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Gangs, violence, extortion: Gavin Newsom hears stories of deported Salvadorans

Gavin Newsom visits tomb of St. Oscar Romero in El Salvador

Newsom visited the tomb Sunday on his first international trip to El Salvador, accompanied by his wife Jennifer Siebel Newsom and Assemblywoman Wendy Carrillo, the only Salvadoran immigrant in the California Legislature.
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Newsom visited the tomb Sunday on his first international trip to El Salvador, accompanied by his wife Jennifer Siebel Newsom and Assemblywoman Wendy Carrillo, the only Salvadoran immigrant in the California Legislature.

Before the gangs brought violence and extortion, David Escobar Fuentes raised cows on his family’s farm in El Salvador.

Then the gang’s demands for money forced them to sell their animals. Fuentes’ cousin tried to leave El Salvador, he said, but was nearly killed on the journey.

Despite the dangers, Fuentes said he also decided to flee to the U.S. to find a way to make money to send back to his family. He was caught in Mexico before reaching the U.S. border.

Fuentes is one of several deportees California Gov. Gavin Newsom met Monday on his first full day visiting El Salvador to understand why so many Central Americans migrate to the U.S.

Speaking to reporters before Newsom arrived at La Chacra, the country’s reintegration center where deportees are processed when they reenter El Salvador, Fuentes described the violence and poverty he tried to escape.

“Here, the struggle is day by day,” he said in Spanish through a translator. “There is no justice in the country.”

No one is safe from the violence, he said, not even a baby he said he saw who was shot in the neck.

“Many people have stopped studying and stopped going to school because they are so afraid of the gangs,” said Fuentes, 26.

Bayron Melgar Menjivar, 18, recounted that he traveled illegally to Houston to live with an aunt, but came back six months later to help his mother. He says since he returned, he barely leaves his house out of fear.

Fuentes’s aunt Sandra Monroy left El Salvador with her nephew in a migrant caravan in October, searching for a job and economic stability. She and Fuentes were caught on the journey and sent back to El Salvador.

“Maybe God was saving us from something bad,” said Monroy, 42.

In the last three years, more people are being deported back to El Salvador after spending much of their life in the U.S., said Salvador Gutierrez, an International Organization for Migration official who spoke to reporters at La Chacra. Unlike those apprehended at the border before they even enter Mexico or the U.S., people deported from inside the United States often came there as children and have nowhere to go when they return to El Salvador, he said.

“Your family’s not expecting you,” Gutierrez said. “In some cases, they don’t even want you.”

Deportations have long caused problems for El Salvador. MS-13, a street gang responsible for much of the violence in the country, was started by Salvadoran immigrants in the 1980s in Los Angeles. It spread to El Salvador when members were deported.

Now, people deported after living for many years in the U.S. need more services to reintegrate back into their home country, such as Spanish lessons and therapy after dealing with the psychological trauma of having their life turned upside down, Gutierrez said.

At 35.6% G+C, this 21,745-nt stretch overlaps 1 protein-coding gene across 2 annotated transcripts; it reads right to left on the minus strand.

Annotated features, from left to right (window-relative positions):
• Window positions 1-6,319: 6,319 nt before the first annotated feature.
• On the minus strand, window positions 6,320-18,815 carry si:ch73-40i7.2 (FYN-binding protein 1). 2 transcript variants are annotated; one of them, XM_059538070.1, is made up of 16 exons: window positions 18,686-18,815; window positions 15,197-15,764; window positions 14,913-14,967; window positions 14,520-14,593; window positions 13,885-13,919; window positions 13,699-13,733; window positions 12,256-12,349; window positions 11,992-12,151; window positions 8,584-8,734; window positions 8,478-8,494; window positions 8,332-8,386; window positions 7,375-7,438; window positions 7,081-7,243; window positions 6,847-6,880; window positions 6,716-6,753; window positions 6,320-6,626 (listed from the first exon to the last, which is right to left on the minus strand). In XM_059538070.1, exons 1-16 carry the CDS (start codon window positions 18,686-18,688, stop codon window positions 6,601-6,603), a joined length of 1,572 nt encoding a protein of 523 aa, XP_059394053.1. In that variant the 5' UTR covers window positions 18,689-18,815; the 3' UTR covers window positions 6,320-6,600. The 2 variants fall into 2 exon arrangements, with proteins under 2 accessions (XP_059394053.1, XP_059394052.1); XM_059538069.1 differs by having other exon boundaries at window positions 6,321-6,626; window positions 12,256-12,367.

The demand for those services is overwhelming, but if the U.S. cuts aid as President Donald Trump has threatened, those reintegration programs will suffer, Gutierrez said.

The Trump administration argues the aid programs, which are aimed at improving life in Central America so fewer people will be compelled to leave, are not effectively preventing illegal immigration into the United States.

“The president has made clear that the decision is aimed at securing the United States borders and protecting American citizens,” State Department spokesman Robert Palladino told The Associated Press earlier this month. “These programs have not effectively prevented illegal immigration from coming to the United States, and they’ve not achieved the desired results.”

Officials in El Salvador argue cutting the aid will exacerbate the problem.

“It would be very unfortunate if those programs that are working very successfully would be cut,” said Ernesto Muyshondt, mayor of the nation’s capital San Salvador. “It would only make the immigration problem a lot worse.”

Trump has also threatened to shut down the southern border if Mexico doesn’t do more to apprehend migrants before they reach the United States, although he’s since said he won’t act on that threat for a year.

More than 40 percent of deportees are sent back to El Salvador from Mexico, according to numbers from the International Organization for Migration. Nearly 60 percent are deported from the United States.

Oscar Lopez, 37, a Salvadoran living illegally in California’s Central Valley, says every day he worries he’ll join that statistic. Lopez grew up in a rural village in El Salvador and moved to Mendota in 2003. He works as a farm laborer picking fruits and vegetables.

Before Newsom’s trip, Lopez told The Bee he hoped the governor would see what drives people to move to the U.S. and become an advocate for immigration reform to help people like him work in the United States without fear of being deported.

“I hope he will learn about the reasons why we are coming here,” Lopez said in Spanish. “We come here to work hard for something that we need.”

After speaking with the deportees at La Chacra, Newsom said he was affected by the humanity in their stories.

“Everybody seeks a better life,” he said. “How do you begrudge someone for wanting something better or more for their children, for people they love?”

Yesenia Amaro contributed from Fresno.

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